Oscar nominee Sam Elliott (A Star is Born, The Big Lebowski) and award-winning TV heartthrob Aidan Turner (Poldark, The Hobbit Trilogy) are The Man Who Killed Hitler And Then The Bigfoot in a unique new, genre-bending, rip-roaring adventure that sees a legendary American war hero as a young man and in his twilight years, taking on two very different adversaries.

Decades after serving in WWII and assassinating Adolf Hitler, Calvin Barr (Elliott) is enlisted as the only man for the job: to hunt down the fabled Bigfoot. Living a peaceful life in New England and reflecting on his lost love Maxine, the war veteran is contacted by the FBI and the Royal Canadian Mounted Police to lead the charge to capture the elusive beast that is carrying a deadly plague. Can he find the dangerous creature deep inside the Canadian wilderness before it’s too late?

The film is from the mind of writer/director Robert D. Krzykowski and is just as unique, bold and mind-bendingly curious as it sounds. After watching the film for myself, I sat down with him to discuss the film, his inspirations, and the importance of the movie theatre.

M: What attracted to you to naming the film with such a long title?

RDK: I love the title The Assassination of Jesse James by the Coward Robert Ford, and lots of others with that 60s/70s feel to them. To name the movie like that felt like a way of letting the audience into the sensibility of a film like this, and to hopefully subvert their expectations.

M: Talking of subverting expectations, one of the main elements in this film is killing Hitler, but that obviously didn’t happen, though I wouldn’t call this film fanciful or anything like that. What drew you to that idea and tone in the first place?

RDK: I’m not even sure that the movie is even about the two things in the title. I think it’s more about the man and the fact that we aren’t necessarily defined by the big things that everybody else perceives as being important about us, but we are much more defined by the smaller and more private things that we know about us. I was trying to explore a hero that doesn’t seem to be defined by the incredible things that he can do, but much more affected by the smaller and quieter moments of his life that no one gets to see.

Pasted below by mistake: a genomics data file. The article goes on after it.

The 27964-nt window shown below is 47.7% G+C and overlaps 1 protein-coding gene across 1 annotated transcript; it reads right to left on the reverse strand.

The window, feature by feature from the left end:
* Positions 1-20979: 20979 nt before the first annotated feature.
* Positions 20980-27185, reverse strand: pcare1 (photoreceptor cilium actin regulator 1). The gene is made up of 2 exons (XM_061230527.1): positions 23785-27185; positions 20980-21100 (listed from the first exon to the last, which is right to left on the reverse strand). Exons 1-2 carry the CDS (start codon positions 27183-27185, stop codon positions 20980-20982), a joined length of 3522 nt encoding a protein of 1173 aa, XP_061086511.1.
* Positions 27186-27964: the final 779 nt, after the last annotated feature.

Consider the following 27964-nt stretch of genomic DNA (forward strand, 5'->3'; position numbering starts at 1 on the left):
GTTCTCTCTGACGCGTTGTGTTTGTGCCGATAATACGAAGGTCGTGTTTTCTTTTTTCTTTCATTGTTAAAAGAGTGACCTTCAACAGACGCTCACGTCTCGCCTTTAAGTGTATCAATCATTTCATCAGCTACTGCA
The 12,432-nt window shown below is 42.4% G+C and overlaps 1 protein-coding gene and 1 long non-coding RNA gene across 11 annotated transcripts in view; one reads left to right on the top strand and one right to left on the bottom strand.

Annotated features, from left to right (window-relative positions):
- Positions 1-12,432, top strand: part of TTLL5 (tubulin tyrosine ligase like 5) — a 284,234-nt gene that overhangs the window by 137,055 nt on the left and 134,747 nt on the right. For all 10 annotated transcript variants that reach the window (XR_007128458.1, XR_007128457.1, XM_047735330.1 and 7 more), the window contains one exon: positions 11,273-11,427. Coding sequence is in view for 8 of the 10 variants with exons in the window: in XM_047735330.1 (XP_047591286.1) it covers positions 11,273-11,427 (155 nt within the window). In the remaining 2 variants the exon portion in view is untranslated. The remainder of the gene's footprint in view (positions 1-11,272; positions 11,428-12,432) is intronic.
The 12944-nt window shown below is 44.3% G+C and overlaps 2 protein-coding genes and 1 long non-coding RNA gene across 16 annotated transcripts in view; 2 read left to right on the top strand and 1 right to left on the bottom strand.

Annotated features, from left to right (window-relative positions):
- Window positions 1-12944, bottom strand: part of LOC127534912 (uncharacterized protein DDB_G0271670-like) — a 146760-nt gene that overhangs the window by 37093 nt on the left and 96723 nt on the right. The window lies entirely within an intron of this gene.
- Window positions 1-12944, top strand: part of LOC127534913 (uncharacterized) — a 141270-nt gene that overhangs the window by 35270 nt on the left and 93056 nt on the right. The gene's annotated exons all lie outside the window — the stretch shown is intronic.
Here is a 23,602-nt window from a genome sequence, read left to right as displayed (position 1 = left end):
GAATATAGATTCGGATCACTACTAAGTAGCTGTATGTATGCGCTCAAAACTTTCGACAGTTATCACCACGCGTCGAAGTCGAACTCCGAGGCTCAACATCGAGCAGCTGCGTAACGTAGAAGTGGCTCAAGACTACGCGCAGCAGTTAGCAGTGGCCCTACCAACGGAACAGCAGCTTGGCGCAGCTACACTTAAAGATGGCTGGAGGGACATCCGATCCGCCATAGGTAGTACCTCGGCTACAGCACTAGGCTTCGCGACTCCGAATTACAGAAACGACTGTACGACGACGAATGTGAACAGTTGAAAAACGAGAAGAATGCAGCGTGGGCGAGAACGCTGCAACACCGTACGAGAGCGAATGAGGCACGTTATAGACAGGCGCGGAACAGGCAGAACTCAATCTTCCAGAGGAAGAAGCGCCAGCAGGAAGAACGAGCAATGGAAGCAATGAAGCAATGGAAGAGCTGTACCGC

M: What inspired the story and your directorial vision?

RDK: I think it was just an opportunity to explore a hero that’s defined by these big, incredible events and then dive into the more private details of his life. The insanity of the title was one of the earliest notions that came to me, but the hero evolved as I wrote it. So as I was writing it, this idea of killing Hitler came to me in the same way that you might start a James Bond or a Mission Impossible movie, and then there didn’t seem to be much of a place to go with the story from there, so I started to think about Hitler as a real-life monster. Maybe the character can meet another monster later in the story then – a real one; Hitler is a monster that carries negative ideas, and then the Bigfoot is this literal monster that has come along to plague humanity. All through the movie are these rhymes that take place in the present and the past and it’s all about tying these together for this character study.

M: Can you imagine anyone else performing and encapsulating these roles like Sam Elliott and Aidan Turner do? When you wrote it, was anyone in mind? How much of the part is Sam and how much are your words?

RDK: I had a character very much in mind and you can see that from a lot of early conceptual designs that I had done of the character. The person that I was drawing looked exactly like Sam and I always saw him as this Norman Rockwell (tall, lank and iconic-looking) character. And more importantly, when Sam came in, he had this persona that really matched the character that was on the page. And it didn’t change from script to screen hardly at all. Sam really wanted to protect what was on the page and he didn’t want it to be affected by any outside sources. He wanted to speak the words on the page and be able to say that emotionally. It’s very much in the spirit of trust and respect that the movie exists in the way that it does.